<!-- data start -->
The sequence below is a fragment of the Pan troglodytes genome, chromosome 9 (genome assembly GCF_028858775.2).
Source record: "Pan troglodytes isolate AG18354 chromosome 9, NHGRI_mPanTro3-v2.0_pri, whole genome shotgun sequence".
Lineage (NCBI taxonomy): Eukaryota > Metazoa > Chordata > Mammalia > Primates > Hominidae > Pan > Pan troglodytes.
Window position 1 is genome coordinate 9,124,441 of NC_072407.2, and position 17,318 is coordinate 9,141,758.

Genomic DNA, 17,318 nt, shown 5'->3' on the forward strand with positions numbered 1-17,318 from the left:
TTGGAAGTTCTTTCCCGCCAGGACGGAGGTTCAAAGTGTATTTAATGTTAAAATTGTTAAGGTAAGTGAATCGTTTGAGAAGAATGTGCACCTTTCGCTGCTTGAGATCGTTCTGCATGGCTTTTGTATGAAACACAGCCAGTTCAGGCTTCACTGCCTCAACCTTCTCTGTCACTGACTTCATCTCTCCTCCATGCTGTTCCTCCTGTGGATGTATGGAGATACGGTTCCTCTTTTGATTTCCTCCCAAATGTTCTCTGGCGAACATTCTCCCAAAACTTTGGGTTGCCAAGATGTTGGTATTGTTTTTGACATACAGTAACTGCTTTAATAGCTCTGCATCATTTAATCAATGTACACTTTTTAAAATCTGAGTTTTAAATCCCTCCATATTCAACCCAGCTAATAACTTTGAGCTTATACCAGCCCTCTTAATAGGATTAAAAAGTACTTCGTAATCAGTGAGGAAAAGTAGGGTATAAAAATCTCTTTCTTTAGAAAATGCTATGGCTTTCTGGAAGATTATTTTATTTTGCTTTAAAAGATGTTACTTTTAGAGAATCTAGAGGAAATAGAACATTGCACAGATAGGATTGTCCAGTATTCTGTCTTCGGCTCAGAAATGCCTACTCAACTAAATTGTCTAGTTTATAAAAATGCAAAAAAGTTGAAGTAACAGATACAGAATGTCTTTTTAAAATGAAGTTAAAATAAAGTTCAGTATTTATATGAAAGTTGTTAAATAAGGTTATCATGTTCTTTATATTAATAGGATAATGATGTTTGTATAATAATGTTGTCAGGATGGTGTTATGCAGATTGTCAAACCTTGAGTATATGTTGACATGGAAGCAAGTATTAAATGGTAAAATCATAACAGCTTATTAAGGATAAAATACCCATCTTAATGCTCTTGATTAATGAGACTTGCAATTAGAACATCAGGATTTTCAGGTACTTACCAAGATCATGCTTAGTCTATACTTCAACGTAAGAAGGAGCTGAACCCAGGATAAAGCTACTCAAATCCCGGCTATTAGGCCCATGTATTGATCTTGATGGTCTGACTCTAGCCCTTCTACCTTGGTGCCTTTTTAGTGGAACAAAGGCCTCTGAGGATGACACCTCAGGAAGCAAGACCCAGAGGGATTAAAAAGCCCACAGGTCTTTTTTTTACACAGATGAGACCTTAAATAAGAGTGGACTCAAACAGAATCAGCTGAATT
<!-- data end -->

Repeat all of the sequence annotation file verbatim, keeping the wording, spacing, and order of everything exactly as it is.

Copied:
The sequence below is a fragment of the Pan troglodytes genome, chromosome 9 (genome assembly GCF_028858775.2).
Source record: "Pan troglodytes isolate AG18354 chromosome 9, NHGRI_mPanTro3-v2.0_pri, whole genome shotgun sequence".
Lineage (NCBI taxonomy): Eukaryota > Metazoa > Chordata > Mammalia > Primates > Hominidae > Pan > Pan troglodytes.
Window position 1 is genome coordinate 9,124,441 of NC_072407.2, and position 17,318 is coordinate 9,141,758.

Genomic DNA, 17,318 nt, shown 5'->3' on the forward strand with positions numbered 1-17,318 from the left:
TTGGAAGTTCTTTCCCGCCAGGACGGAGGTTCAAAGTGTATTTAATGTTAAAATTGTTAAGGTAAGTGAATCGTTTGAGAAGAATGTGCACCTTTCGCTGCTTGAGATCGTTCTGCATGGCTTTTGTATGAAACACAGCCAGTTCAGGCTTCACTGCCTCAACCTTCTCTGTCACTGACTTCATCTCTCCTCCATGCTGTTCCTCCTGTGGATGTATGGAGATACGGTTCCTCTTTTGATTTCCTCCCAAATGTTCTCTGGCGAACATTCTCCCAAAACTTTGGGTTGCCAAGATGTTGGTATTGTTTTTGACATACAGTAACTGCTTTAATAGCTCTGCATCATTTAATCAATGTACACTTTTTAAAATCTGAGTTTTAAATCCCTCCATATTCAACCCAGCTAATAACTTTGAGCTTATACCAGCCCTCTTAATAGGATTAAAAAGTACTTCGTAATCAGTGAGGAAAAGTAGGGTATAAAAATCTCTTTCTTTAGAAAATGCTATGGCTTTCTGGAAGATTATTTTATTTTGCTTTAAAAGATGTTACTTTTAGAGAATCTAGAGGAAATAGAACATTGCACAGATAGGATTGTCCAGTATTCTGTCTTCGGCTCAGAAATGCCTACTCAACTAAATTGTCTAGTTTATAAAAATGCAAAAAAGTTGAAGTAACAGATACAGAATGTCTTTTTAAAATGAAGTTAAAATAAAGTTCAGTATTTATATGAAAGTTGTTAAATAAGGTTATCATGTTCTTTATATTAATAGGATAATGATGTTTGTATAATAATGTTGTCAGGATGGTGTTATGCAGATTGTCAAACCTTGAGTATATGTTGACATGGAAGCAAGTATTAAATGGTAAAATCATAACAGCTTATTAAGGATAAAATACCCATCTTAATGCTCTTGATTAATGAGACTTGCAATTAGAACATCAGGATTTTCAGGTACTTACCAAGATCATGCTTAGTCTATACTTCAACGTAAGAAGGAGCTGAACCCAGGATAAAGCTACTCAAATCCCGGCTATTAGGCCCATGTATTGATCTTGATGGTCTGACTCTAGCCCTTCTACCTTGGTGCCTTTTTAGTGGAACAAAGGCCTCTGAGGATGACACCTCAGGAAGCAAGACCCAGAGGGATTAAAAAGCCCACAGGTCTTTTTTTTACACAGATGAGACCTTAAATAAGAGTGGACTCAAACAGAATCAGCTGAATT